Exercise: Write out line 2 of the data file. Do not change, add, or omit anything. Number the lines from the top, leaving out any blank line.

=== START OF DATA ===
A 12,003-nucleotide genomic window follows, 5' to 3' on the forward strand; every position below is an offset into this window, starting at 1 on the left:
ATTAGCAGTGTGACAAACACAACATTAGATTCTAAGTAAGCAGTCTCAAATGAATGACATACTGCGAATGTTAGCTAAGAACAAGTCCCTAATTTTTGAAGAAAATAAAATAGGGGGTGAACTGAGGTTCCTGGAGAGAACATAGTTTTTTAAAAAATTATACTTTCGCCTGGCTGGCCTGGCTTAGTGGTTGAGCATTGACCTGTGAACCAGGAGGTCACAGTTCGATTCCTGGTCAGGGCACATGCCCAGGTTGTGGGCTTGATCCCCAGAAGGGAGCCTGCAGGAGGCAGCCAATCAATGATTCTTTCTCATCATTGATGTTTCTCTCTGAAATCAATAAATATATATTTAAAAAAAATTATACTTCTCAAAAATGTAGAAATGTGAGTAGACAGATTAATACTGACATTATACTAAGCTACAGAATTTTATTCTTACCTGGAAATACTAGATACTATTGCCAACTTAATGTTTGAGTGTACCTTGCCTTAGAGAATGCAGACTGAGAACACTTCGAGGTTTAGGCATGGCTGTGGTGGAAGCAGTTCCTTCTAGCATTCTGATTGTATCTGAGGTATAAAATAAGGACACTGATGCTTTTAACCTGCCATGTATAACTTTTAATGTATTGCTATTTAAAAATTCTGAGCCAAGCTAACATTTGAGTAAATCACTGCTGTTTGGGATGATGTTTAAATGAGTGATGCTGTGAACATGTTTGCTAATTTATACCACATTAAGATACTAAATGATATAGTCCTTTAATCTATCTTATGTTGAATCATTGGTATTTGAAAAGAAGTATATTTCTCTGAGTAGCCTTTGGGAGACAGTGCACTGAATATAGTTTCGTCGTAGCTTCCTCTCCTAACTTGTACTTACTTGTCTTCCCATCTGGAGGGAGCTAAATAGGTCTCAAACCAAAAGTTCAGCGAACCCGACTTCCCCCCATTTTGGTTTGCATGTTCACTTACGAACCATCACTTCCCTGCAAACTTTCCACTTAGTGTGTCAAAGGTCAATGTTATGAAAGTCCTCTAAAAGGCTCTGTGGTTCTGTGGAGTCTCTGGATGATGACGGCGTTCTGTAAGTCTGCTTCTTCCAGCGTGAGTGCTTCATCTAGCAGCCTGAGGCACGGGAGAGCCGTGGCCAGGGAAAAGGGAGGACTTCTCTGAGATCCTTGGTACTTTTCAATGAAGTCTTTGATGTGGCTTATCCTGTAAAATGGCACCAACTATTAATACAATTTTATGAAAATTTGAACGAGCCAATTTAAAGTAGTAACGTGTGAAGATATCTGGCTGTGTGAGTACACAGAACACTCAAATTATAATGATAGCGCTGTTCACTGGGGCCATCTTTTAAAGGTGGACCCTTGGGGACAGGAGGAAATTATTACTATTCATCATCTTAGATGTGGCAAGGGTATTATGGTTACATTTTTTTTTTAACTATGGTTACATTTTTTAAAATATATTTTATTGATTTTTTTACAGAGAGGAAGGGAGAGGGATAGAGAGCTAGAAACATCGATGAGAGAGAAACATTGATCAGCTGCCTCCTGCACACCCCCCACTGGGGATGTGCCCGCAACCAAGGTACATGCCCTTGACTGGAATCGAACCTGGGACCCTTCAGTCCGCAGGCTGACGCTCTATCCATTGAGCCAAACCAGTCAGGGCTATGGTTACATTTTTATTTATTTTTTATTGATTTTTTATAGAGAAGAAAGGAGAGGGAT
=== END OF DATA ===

ATTAGCAGTGTGACAAACACAACATTAGATTCTAAGTAAGCAGTCTCAAATGAATGACATACTGCGAATGTTAGCTAAGAACAAGTCCCTAATTTTTGAAGAAAATAAAATAGGGGGTGAACTGAGGTTCCTGGAGAGAACATAGTTTTTTAAAAAATTATACTTTCGCCTGGCTGGCCTGGCTTAGTGGTTGAGCATTGACCTGTGAACCAGGAGGTCACAGTTCGATTCCTGGTCAGGGCACATGCCCAGGTTGTGGGCTTGATCCCCAGAAGGGAGCCTGCAGGAGGCAGCCAATCAATGATTCTTTCTCATCATTGATGTTTCTCTCTGAAATCAATAAATATATATTTAAAAAAAATTATACTTCTCAAAAATGTAGAAATGTGAGTAGACAGATTAATACTGACATTATACTAAGCTACAGAATTTTATTCTTACCTGGAAATACTAGATACTATTGCCAACTTAATGTTTGAGTGTACCTTGCCTTAGAGAATGCAGACTGAGAACACTTCGAGGTTTAGGCATGGCTGTGGTGGAAGCAGTTCCTTCTAGCATTCTGATTGTATCTGAGGTATAAAATAAGGACACTGATGCTTTTAACCTGCCATGTATAACTTTTAATGTATTGCTATTTAAAAATTCTGAGCCAAGCTAACATTTGAGTAAATCACTGCTGTTTGGGATGATGTTTAAATGAGTGATGCTGTGAACATGTTTGCTAATTTATACCACATTAAGATACTAAATGATATAGTCCTTTAATCTATCTTATGTTGAATCATTGGTATTTGAAAAGAAGTATATTTCTCTGAGTAGCCTTTGGGAGACAGTGCACTGAATATAGTTTCGTCGTAGCTTCCTCTCCTAACTTGTACTTACTTGTCTTCCCATCTGGAGGGAGCTAAATAGGTCTCAAACCAAAAGTTCAGCGAACCCGACTTCCCCCCATTTTGGTTTGCATGTTCACTTACGAACCATCACTTCCCTGCAAACTTTCCACTTAGTGTGTCAAAGGTCAATGTTATGAAAGTCCTCTAAAAGGCTCTGTGGTTCTGTGGAGTCTCTGGATGATGACGGCGTTCTGTAAGTCTGCTTCTTCCAGCGTGAGTGCTTCATCTAGCAGCCTGAGGCACGGGAGAGCCGTGGCCAGGGAAAAGGGAGGACTTCTCTGAGATCCTTGGTACTTTTCAATGAAGTCTTTGATGTGGCTTATCCTGTAAAATGGCACCAACTATTAATACAATTTTATGAAAATTTGAACGAGCCAATTTAAAGTAGTAACGTGTGAAGATATCTGGCTGTGTGAGTACACAGAACACTCAAATTATAATGATAGCGCTGTTCACTGGGGCCATCTTTTAAAGGTGGACCCTTGGGGACAGGAGGAAATTATTACTATTCATCATCTTAGATGTGGCAAGGGTATTATGGTTACATTTTTTTTTTAACTATGGTTACATTTTTTAAAATATATTTTATTGATTTTTTTACAGAGAGGAAGGGAGAGGGATAGAGAGCTAGAAACATCGATGAGAGAGAAACATTGATCAGCTGCCTCCTGCACACCCCCCACTGGGGATGTGCCCGCAACCAAGGTACATGCCCTTGACTGGAATCGAACCTGGGACCCTTCAGTCCGCAGGCTGACGCTCTATCCATTGAGCCAAACCAGTCAGGGCTATGGTTACATTTTTATTTATTTTTTATTGATTTTTTATAGAGAAGAAAGGAGAGGGAT